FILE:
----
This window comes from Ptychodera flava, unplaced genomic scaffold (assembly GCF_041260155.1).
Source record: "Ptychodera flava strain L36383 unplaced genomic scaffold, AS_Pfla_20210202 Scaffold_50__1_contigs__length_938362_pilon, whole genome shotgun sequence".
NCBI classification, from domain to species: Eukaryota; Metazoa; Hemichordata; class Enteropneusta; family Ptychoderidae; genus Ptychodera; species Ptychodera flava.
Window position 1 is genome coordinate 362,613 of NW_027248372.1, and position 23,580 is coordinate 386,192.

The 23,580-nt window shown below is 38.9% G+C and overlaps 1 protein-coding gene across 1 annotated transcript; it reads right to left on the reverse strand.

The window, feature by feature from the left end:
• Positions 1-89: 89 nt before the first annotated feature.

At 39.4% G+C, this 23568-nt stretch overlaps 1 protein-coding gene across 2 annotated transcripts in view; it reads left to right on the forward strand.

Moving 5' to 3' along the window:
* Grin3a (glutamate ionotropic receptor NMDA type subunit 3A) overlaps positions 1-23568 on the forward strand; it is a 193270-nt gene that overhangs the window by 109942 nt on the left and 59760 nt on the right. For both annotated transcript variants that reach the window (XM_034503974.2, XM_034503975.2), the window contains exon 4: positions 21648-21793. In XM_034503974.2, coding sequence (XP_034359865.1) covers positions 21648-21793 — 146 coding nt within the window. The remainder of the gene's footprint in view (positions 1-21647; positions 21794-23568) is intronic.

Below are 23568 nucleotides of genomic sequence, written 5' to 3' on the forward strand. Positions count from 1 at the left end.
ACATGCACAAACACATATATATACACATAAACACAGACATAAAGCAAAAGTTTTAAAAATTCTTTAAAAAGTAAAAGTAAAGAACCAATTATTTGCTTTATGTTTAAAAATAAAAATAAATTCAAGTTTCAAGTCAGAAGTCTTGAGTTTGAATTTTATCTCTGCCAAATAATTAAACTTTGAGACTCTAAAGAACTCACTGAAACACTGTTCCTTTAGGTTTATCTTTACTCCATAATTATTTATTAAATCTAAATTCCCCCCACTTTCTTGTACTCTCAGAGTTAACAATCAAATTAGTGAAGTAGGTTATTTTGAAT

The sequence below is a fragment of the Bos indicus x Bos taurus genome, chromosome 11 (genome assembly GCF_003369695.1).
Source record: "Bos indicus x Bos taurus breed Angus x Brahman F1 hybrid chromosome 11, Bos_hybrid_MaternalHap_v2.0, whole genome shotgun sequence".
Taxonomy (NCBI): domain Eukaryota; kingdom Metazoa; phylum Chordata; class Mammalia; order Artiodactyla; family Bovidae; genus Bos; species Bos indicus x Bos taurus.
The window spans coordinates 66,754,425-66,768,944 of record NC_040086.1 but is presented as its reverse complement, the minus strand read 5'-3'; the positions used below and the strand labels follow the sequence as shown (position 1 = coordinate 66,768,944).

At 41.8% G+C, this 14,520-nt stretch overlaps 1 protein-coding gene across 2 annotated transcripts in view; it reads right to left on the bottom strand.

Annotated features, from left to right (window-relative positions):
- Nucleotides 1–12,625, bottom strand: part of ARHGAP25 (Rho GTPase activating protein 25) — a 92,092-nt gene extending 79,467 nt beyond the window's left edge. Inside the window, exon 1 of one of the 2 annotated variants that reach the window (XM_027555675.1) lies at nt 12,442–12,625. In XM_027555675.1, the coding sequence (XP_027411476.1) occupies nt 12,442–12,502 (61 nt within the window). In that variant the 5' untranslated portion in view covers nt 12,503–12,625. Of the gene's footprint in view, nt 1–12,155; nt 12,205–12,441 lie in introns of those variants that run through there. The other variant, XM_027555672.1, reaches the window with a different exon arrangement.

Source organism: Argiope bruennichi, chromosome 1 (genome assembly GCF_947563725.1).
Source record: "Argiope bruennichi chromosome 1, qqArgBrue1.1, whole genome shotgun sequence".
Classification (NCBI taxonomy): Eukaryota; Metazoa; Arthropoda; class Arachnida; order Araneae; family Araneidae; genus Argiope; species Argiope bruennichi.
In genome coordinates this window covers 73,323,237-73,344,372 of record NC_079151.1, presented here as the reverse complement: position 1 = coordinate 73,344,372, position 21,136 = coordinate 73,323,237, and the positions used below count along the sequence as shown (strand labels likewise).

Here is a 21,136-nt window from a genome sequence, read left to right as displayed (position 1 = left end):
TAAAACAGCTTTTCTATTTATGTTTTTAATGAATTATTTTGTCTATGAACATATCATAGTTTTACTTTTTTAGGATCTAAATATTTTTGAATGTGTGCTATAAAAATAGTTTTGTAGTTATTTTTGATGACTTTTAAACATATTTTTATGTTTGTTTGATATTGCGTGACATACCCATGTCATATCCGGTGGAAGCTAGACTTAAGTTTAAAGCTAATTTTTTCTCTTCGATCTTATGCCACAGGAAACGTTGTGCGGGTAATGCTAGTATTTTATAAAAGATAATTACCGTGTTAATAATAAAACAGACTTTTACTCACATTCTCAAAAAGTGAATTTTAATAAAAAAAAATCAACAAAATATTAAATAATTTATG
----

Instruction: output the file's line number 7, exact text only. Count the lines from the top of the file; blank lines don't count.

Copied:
• Positions 1-89: 89 nt before the first annotated feature.